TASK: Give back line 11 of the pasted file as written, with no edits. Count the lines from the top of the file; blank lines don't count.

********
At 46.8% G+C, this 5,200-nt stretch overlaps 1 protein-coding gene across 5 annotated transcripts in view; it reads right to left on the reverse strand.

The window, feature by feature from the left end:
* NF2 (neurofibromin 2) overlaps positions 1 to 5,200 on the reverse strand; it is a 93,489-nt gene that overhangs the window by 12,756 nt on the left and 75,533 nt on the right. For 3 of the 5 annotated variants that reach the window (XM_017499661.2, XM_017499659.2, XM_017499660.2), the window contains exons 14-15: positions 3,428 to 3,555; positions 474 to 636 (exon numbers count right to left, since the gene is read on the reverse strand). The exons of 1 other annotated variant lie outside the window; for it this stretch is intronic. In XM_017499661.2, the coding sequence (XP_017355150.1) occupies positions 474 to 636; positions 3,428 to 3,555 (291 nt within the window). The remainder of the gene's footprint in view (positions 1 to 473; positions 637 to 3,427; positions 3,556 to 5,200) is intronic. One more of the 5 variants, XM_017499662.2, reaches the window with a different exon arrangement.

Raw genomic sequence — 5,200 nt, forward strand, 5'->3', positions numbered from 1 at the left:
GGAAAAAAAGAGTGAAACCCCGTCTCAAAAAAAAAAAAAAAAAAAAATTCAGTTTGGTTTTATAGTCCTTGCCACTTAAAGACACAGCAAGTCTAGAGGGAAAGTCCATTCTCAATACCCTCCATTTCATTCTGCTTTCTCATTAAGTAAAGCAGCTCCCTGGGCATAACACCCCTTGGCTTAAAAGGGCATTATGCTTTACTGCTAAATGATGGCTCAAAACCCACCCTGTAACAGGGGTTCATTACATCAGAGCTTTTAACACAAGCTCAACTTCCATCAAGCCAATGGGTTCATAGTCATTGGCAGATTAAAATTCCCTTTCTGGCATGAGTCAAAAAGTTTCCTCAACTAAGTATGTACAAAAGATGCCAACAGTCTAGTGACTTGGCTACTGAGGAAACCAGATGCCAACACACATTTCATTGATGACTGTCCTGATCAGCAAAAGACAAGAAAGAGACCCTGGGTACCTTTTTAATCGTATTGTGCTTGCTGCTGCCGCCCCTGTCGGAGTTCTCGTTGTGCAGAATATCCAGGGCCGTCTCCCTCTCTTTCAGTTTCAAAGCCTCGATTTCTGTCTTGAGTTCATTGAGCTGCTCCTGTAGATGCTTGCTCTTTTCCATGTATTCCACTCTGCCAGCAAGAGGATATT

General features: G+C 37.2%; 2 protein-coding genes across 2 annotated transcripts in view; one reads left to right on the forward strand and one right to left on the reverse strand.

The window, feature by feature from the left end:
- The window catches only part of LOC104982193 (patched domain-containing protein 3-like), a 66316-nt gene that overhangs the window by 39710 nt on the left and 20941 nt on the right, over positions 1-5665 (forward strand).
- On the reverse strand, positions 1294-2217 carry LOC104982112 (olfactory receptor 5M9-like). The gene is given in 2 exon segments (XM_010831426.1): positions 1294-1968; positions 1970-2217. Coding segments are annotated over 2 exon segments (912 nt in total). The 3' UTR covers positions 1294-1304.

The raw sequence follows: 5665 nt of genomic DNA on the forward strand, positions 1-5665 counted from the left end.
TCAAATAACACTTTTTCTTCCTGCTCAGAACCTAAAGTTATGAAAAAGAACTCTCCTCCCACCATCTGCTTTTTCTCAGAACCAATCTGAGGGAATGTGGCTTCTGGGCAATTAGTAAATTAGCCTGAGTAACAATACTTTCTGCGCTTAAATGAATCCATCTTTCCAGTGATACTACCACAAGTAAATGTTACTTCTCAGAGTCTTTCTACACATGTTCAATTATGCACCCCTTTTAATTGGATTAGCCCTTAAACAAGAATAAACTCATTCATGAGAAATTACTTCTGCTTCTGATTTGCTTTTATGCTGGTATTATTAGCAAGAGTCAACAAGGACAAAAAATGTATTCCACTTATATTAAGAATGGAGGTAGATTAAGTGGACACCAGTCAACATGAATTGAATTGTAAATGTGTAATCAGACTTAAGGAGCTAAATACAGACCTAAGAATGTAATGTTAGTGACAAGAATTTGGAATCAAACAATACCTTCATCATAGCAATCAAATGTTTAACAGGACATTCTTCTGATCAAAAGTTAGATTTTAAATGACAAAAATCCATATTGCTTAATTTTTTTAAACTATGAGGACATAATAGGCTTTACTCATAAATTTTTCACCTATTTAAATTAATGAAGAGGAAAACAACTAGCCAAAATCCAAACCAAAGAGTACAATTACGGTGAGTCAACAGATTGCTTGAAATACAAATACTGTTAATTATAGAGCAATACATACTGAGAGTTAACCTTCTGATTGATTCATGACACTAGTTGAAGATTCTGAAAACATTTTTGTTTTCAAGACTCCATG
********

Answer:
TCAAATAACACTTTTTCTTCCTGCTCAGAACCTAAAGTTATGAAAAAGAACTCTCCTCCCACCATCTGCTTTTTCTCAGAACCAATCTGAGGGAATGTGGCTTCTGGGCAATTAGTAAATTAGCCTGAGTAACAATACTTTCTGCGCTTAAATGAATCCATCTTTCCAGTGATACTACCACAAGTAAATGTTACTTCTCAGAGTCTTTCTACACATGTTCAATTATGCACCCCTTTTAATTGGATTAGCCCTTAAACAAGAATAAACTCATTCATGAGAAATTACTTCTGCTTCTGATTTGCTTTTATGCTGGTATTATTAGCAAGAGTCAACAAGGACAAAAAATGTATTCCACTTATATTAAGAATGGAGGTAGATTAAGTGGACACCAGTCAACATGAATTGAATTGTAAATGTGTAATCAGACTTAAGGAGCTAAATACAGACCTAAGAATGTAATGTTAGTGACAAGAATTTGGAATCAAACAATACCTTCATCATAGCAATCAAATGTTTAACAGGACATTCTTCTGATCAAAAGTTAGATTTTAAATGACAAAAATCCATATTGCTTAATTTTTTTAAACTATGAGGACATAATAGGCTTTACTCATAAATTTTTCACCTATTTAAATTAATGAAGAGGAAAACAACTAGCCAAAATCCAAACCAAAGAGTACAATTACGGTGAGTCAACAGATTGCTTGAAATACAAATACTGTTAATTATAGAGCAATACATACTGAGAGTTAACCTTCTGATTGATTCATGACACTAGTTGAAGATTCTGAAAACATTTTTGTTTTCAAGACTCCATG